The Living World

Yoko Mitani

Marine Mammals and the Seas They Inhabit

Yoko Mitani , Associate Professor

Field Science Center for Northern Biosphere (Department of Marine Biology, School of Fisheries Sciences)

High school : Oin High School (Tokyo)

Academic background : School of Mathematical and Physical Science, Graduate University for Advanced Studies

Research areas
Marine mammal biology
Research keywords
Ecology, environment, behavioral ecology, marine ecology, marine mammals, bio-logging

What prompted your current research?

A female Weddell seal and newborn cub

When I was a high school student, I learned that humpback whales migrate huge distances between the equator and polar regions, and that got me interested in cetacean ecology.The Internet still barely existed at the time I was applying for university, so I looked through the list of translators of the Japanese edition of Whales and Dolphins (ed. Anthony R. Martin, Japanese ed. Toshio Kasuya, pub. Heibonsha) to find universities in Japan that would enable me to study whales, and as a result, I enrolled in the Department of Fisheries in Kyoto University’s Faculty of Agriculture. While I was there, there were no faculty members studying whales, but I kept on insisting that I wanted to study dolphins, and for my graduation thesis, I analyzed the trace elements in the teeth of cetaceans and northern fur seals. For my master’s thesis, I analyzed stable isotopes in the baleen plates, liver and muscle of minke whales, and found out what they had been eating over time. I went on to the Graduate University for Advanced Studies to carry out research for my doctoral thesis on Weddell seals that live in Antarctica. With this research, I finally found myself studying actual living creatures. I ended up studying seals instead of whales basically because whales don’t spend any of their lives on land. For my research, I used a small recording instrument known as a data logger. This kind of data collection is called “bio-logging”. It’s a great technology that enables you to track the behavior of marine creatures swimming freely in the sea, but you need to be able to attach these data loggers to the bodies of the creatures you’re studying, and to recover them eventually. Recently methods have been developed for attaching loggers to whales from boats, and in my postdoctoral years I used this method to study blue whales in American waters.

A Steller sea lion fitted with a satellite transmitter

I’m currently studying marine mammals that inhabit waters around Hokkaido, which is surrounded by the Sea of Japan, Pacific Ocean, and the Sea of Okhotsk—three bodies of water that differ from each other in terms of the marine mammals that can be seen according to season. Hokkaido’s seas are very fertile, but in recent years, earless seals, Steller sea lions, fur seals and other marine mammals have come to be regarded as nuisance animals for the way their presence conflicts with fishing industry interests. As I conduct my research, I’m constantly thinking about what can be done about the competition between marine mammals and the fishing industry that provides us with tasty fish to eat, and what can be done to ensure coexistence between people and marine mammals.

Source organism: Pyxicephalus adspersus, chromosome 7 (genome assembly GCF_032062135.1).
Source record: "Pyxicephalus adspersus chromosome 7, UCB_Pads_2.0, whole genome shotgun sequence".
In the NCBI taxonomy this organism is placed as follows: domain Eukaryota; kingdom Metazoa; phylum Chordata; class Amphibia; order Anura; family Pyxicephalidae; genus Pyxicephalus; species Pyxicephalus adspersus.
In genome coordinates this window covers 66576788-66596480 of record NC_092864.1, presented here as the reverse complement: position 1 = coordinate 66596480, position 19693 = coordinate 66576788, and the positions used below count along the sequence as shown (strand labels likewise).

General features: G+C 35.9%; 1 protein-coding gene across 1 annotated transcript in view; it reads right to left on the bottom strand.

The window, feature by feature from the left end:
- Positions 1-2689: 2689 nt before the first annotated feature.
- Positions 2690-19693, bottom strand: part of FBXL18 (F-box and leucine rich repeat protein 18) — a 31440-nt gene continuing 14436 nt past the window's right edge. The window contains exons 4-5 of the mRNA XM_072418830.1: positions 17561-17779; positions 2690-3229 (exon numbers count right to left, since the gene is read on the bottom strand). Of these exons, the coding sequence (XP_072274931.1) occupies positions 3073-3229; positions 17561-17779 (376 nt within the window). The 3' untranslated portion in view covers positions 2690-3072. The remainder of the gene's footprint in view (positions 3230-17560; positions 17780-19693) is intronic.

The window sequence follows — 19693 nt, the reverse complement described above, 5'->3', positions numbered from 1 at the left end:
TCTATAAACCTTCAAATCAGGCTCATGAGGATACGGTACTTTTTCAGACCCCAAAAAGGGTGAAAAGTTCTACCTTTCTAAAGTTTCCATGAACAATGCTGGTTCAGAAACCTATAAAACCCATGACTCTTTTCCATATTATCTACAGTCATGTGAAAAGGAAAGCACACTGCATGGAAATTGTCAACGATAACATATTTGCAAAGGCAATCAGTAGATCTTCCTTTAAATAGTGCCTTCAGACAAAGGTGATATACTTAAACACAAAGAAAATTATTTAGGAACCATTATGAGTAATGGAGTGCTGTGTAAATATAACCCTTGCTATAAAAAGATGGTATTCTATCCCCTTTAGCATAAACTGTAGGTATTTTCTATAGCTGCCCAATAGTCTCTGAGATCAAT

What kind of research are you carrying out?

To explore how people and marine mammals might be able to coexist, we need to know (1) where those marine mammals have come from and where they are going (migration), (2) how many are present in different locations (distribution), and (3) the quantity of fish they are eating (feeding).

For (1) migration, Steller sea lions, northern fur seals, and spotted seals visit Japanese waters in winter, and head north to Russian waters in summer. We attach satellite transmitters to individuals caught alive as bycatch in fishing nets or rescued for some reason, and release them to track their movements and find out where they go to breed and the routes they take. Data sent via satellite from the transmitter tells us about the migration routes and the various environmental parameters of the waters through which the animals travel.

A spotted seal fitted with a satellite transmitter

Spotted seal migration route

Making observations from a ship

To learn about (2) distribution, we conduct sighting surveys with binoculars from the upper deck of a boat to search for marine mammals. At the same time, we also take continuous measurements of surface water temperature and other data on the physical environment, use quantitative echo sounders to gather information on prey availability, and make CTD (Conductivity-Temperature-Depth profiler) casts to collect oceanographic data. This kind of data enables us to look at the relationship between marine mammal distribution and marine environment.
For (3) feeding, we collect any corpses from bycatch or strandings to examine their stomach contents and learn what the animals had eaten just before their death, and analyze stable isotopes to develop a picture of what they might have been eating over the medium to long term.
Marine mammal research cannot stand alone. It’s only thanks to the cooperation of fishermen and other people in local communities, the crew who operate our boats, the people managing rearing facilities and many others that we’re able to do our work. I feel that I can do my part in enabling us to coexist with marine mammals by collecting scientific data as a researcher, and passing on my findings to policymakers and society at large. I want to continue my research in the hope that I can move things in the right direction, even if only a step at a time.



(1) Japan Society of Bio-Logging Science (Eds.), Bio-Logging - Using the Latest Science to Study Animal Ecology (bio-logging – saishin kagaku de kaimei suru dobutsu seitaigaku: WAKUWAKU Tokimeki Science Series)” Information Design Associates Kyoto (2009)